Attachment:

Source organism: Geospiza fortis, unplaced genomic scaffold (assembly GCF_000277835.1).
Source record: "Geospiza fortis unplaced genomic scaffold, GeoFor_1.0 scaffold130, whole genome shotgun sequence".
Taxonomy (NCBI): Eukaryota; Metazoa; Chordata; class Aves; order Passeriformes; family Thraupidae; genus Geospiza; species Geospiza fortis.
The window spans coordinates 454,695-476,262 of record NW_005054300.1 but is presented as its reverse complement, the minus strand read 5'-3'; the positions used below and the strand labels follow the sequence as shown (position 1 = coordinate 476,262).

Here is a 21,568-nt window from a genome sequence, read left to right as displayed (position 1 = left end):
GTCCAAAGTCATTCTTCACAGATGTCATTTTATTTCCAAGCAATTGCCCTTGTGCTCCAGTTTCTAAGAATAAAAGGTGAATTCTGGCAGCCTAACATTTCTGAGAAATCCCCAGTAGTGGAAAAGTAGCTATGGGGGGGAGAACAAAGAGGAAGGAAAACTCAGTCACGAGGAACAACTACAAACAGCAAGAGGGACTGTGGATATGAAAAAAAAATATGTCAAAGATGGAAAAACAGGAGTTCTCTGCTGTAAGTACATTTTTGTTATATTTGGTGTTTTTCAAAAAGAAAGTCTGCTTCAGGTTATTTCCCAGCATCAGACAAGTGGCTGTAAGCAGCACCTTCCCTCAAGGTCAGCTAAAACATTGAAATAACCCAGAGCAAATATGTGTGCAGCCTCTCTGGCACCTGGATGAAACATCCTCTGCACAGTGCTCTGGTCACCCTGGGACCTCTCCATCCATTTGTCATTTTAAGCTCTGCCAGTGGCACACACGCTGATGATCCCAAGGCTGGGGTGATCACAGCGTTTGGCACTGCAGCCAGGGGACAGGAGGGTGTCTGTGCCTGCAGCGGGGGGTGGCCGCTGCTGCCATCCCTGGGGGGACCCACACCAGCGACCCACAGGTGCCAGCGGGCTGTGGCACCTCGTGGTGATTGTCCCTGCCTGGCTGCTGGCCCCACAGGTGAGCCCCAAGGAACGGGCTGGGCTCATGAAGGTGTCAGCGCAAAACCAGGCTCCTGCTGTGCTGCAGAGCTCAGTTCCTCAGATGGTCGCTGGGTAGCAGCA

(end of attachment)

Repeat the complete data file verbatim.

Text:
Source organism: Geospiza fortis, unplaced genomic scaffold (assembly GCF_000277835.1).
Source record: "Geospiza fortis unplaced genomic scaffold, GeoFor_1.0 scaffold130, whole genome shotgun sequence".
Taxonomy (NCBI): Eukaryota; Metazoa; Chordata; class Aves; order Passeriformes; family Thraupidae; genus Geospiza; species Geospiza fortis.
The window spans coordinates 454,695-476,262 of record NW_005054300.1 but is presented as its reverse complement, the minus strand read 5'-3'; the positions used below and the strand labels follow the sequence as shown (position 1 = coordinate 476,262).

Here is a 21,568-nt window from a genome sequence, read left to right as displayed (position 1 = left end):
GTCCAAAGTCATTCTTCACAGATGTCATTTTATTTCCAAGCAATTGCCCTTGTGCTCCAGTTTCTAAGAATAAAAGGTGAATTCTGGCAGCCTAACATTTCTGAGAAATCCCCAGTAGTGGAAAAGTAGCTATGGGGGGGAGAACAAAGAGGAAGGAAAACTCAGTCACGAGGAACAACTACAAACAGCAAGAGGGACTGTGGATATGAAAAAAAAATATGTCAAAGATGGAAAAACAGGAGTTCTCTGCTGTAAGTACATTTTTGTTATATTTGGTGTTTTTCAAAAAGAAAGTCTGCTTCAGGTTATTTCCCAGCATCAGACAAGTGGCTGTAAGCAGCACCTTCCCTCAAGGTCAGCTAAAACATTGAAATAACCCAGAGCAAATATGTGTGCAGCCTCTCTGGCACCTGGATGAAACATCCTCTGCACAGTGCTCTGGTCACCCTGGGACCTCTCCATCCATTTGTCATTTTAAGCTCTGCCAGTGGCACACACGCTGATGATCCCAAGGCTGGGGTGATCACAGCGTTTGGCACTGCAGCCAGGGGACAGGAGGGTGTCTGTGCCTGCAGCGGGGGGTGGCCGCTGCTGCCATCCCTGGGGGGACCCACACCAGCGACCCACAGGTGCCAGCGGGCTGTGGCACCTCGTGGTGATTGTCCCTGCCTGGCTGCTGGCCCCACAGGTGAGCCCCAAGGAACGGGCTGGGCTCATGAAGGTGTCAGCGCAAAACCAGGCTCCTGCTGTGCTGCAGAGCTCAGTTCCTCAGATGGTCGCTGGGTAGCAGCA